Dec 25 Chevalier de Saint-Georges a champion fencer, a virtuoso violinist and conductor of the leading symphony orchestra in Paris. Born in Guadeloupe, he was the son of George Bologne de Saint-Georges, a wealthy planter, and Nanon, his African slave. During the French Revolution, Saint-Georges was colonel of the 'Légion St.-Georges,' the first all-black regiment in Europe, fighting on the side of the Republic. Today the Chevalier de Saint-Georges is best remembered as the first classical composer of African ancestry

Top 7 most famous people died in 1745

Jan 20 Charles VII Holy Roman Emperor Prince-elector of Bavaria from 1726 and Holy Roman Emperor from 24 January 1742 until his death in 1745. A member of the House of Wittelsbach, Charles was notably the first person not born of the House of Habsburg to become emperor in over three centuries
Mar 18 Robert Walpole generally regarded as the first Prime Minister of Great Britain. Although the exact dates of his dominance are a matter of scholarly debate, 1721–1742 are often used. He dominated the Walpole–Townshend Ministry and the Ministry and holds the record as the longest serving Prime Minister in British history. Critics called his system the "Robinocracy." Speck says that Walpole's uninterrupted run of 20 years as Prime Minister "is rightly regarded as one of the major feats of British political history.... Explanations are usually offered in terms of his expert handling of the political system after 1720, his unique blending of the surviving powers of the crown with the increasing influence of the Commons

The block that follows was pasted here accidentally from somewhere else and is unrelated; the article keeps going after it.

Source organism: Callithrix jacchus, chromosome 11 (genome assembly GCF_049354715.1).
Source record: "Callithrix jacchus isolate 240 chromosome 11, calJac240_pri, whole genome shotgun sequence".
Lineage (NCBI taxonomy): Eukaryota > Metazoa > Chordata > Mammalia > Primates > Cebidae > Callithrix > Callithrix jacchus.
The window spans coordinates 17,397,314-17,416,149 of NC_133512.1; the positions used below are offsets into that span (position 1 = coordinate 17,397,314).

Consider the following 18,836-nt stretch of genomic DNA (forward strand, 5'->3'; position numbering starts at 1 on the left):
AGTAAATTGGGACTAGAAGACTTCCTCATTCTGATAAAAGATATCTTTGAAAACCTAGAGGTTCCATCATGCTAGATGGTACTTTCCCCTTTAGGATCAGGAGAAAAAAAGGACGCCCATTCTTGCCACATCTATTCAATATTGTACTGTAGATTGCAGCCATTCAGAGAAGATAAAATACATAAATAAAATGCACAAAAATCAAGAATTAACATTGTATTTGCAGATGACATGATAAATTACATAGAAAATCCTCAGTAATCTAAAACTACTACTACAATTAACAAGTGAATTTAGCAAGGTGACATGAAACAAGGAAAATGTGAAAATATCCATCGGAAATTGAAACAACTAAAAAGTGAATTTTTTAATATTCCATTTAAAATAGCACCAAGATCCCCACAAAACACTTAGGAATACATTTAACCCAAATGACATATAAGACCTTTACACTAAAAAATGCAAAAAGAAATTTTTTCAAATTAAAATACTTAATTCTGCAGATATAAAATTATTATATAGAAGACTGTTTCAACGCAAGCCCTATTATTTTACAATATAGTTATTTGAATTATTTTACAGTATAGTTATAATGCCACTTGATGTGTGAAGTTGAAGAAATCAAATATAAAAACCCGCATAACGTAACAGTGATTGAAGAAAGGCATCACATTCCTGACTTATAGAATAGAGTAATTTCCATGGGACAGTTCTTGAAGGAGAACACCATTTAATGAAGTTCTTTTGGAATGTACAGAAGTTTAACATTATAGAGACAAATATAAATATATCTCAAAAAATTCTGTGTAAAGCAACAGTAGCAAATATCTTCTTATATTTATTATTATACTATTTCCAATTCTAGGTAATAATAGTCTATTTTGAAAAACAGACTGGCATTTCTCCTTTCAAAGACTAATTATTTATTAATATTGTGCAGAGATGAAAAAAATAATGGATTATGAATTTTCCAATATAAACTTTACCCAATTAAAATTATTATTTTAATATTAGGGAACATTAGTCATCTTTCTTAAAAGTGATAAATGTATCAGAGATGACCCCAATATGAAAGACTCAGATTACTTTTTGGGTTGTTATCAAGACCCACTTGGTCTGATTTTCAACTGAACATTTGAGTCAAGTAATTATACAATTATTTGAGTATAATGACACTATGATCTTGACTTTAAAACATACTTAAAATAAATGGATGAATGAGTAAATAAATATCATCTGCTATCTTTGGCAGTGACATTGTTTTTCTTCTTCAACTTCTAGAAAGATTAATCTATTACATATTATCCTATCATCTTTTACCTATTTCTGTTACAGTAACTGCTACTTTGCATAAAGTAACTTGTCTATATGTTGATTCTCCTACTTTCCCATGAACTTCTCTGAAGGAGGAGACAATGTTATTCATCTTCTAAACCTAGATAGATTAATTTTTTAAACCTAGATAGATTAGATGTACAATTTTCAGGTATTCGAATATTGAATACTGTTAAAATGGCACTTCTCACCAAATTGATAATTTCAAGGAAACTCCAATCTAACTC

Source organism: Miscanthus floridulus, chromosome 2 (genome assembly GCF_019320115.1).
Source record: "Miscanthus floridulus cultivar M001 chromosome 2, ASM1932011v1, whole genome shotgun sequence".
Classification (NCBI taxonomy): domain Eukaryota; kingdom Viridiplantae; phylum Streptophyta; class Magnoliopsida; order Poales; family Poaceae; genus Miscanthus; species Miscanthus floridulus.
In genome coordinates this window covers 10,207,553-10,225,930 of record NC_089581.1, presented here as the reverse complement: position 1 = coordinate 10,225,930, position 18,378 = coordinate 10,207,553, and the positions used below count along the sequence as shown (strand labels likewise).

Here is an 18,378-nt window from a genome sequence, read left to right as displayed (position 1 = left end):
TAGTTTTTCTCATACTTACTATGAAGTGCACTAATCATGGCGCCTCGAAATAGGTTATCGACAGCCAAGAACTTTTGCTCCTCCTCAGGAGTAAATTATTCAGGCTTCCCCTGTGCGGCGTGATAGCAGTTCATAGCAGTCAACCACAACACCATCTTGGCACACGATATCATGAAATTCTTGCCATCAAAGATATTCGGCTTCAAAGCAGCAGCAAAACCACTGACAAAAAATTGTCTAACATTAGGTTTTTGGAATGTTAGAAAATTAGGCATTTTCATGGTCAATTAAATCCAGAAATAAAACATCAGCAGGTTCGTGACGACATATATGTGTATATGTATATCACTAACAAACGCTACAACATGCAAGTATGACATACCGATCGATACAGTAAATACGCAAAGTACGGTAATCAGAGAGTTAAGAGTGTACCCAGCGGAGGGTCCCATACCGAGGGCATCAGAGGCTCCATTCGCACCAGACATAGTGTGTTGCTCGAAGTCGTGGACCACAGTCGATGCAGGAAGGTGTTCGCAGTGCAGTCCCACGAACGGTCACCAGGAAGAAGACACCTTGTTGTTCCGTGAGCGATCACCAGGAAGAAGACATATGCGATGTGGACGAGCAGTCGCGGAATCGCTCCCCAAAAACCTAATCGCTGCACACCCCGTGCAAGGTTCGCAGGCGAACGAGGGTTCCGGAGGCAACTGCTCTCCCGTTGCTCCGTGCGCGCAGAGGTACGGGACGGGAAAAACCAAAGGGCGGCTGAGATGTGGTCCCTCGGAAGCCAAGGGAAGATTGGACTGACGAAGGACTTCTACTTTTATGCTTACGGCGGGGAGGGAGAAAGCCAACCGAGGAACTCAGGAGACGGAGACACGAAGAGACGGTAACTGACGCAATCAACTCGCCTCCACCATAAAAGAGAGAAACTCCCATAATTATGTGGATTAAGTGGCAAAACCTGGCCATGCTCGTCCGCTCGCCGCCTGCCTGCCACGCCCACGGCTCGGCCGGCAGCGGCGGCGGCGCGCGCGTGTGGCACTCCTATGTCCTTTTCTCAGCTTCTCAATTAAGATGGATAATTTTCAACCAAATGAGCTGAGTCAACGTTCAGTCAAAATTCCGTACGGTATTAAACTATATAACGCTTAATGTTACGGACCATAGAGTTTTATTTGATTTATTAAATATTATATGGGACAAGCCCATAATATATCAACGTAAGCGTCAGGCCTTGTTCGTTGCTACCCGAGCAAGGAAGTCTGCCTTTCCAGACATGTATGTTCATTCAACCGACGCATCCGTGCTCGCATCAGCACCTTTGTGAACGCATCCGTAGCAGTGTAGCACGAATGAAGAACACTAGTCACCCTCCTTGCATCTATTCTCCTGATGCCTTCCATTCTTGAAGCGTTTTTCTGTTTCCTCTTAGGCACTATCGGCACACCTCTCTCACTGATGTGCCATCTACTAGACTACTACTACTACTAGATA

May 9 Tomaso Antonio Vitali an Italian composer and violinist from Bologna, the eldest son of Giovanni Battista Vitali. He is known mainly for a chaconne in G minor for violin and continuo, which was published from a manuscript in the Sächsische Landesbibliothek in Dresden in Die Hoch Schule des Violinspiels edited by German violinist Ferdinand David. That work's wide-ranging modulations into distant keys have raised speculation that it could not be a genuine baroque work
Sep 16 James Butler 2nd Duke of Ormonde an Irish statesman and soldier. He was the third of the Kilcash branch of the family to inherit the earldom of Ormond. Like his grandfather the 1st Duke, he was raised as a Protestant, unlike his extended family who held to Roman Catholicism. He served in the campaign to put down the Monmouth Rebellion, in the Williamite War in Ireland, in the Nine Years' War and in the War of the Spanish Succession but was accused of treason and went into exile after the Jacobite rising of 1715
Oct 19 Jonathan Swift an Anglo-Irish satirist, essayist, political pamphleteer , poet and cleric who became Dean of St Patrick's Cathedral, Dublin.
Nov 16 Johann Lukas von Hildebrandt an Austrian baroque architect and military engineer who designed stately buildings and churches and whose work had a profound influence on the architecture of the Habsburg Empire in the eighteenth century. After studying in Rome under Carlo Fontana, he constructed fortresses for Prince Eugene of Savoy during his Italian campaigns, becoming his favorite architect. In 1700 he became court engineer in Vienna, and in 1711 was named head of the court department of building. He became court architect in 1723. His designs for palaces, estates, gardens, churches, chapels, and villas were widely imitated, and his architectural principles spread throughout central and southeast Europe. Among his more important works are Palais Schwarzenberg, Peter's Church, and Belvedere in Vienna, Savoy Castle in Ráckeve, Schönborn Palace in Göllersdorf, and Schloss Hof
Dec 23 Jan Dismas Zelenka a Czech composer and musician of the Baroque period. His music is admired for its harmonic inventiveness and counterpoint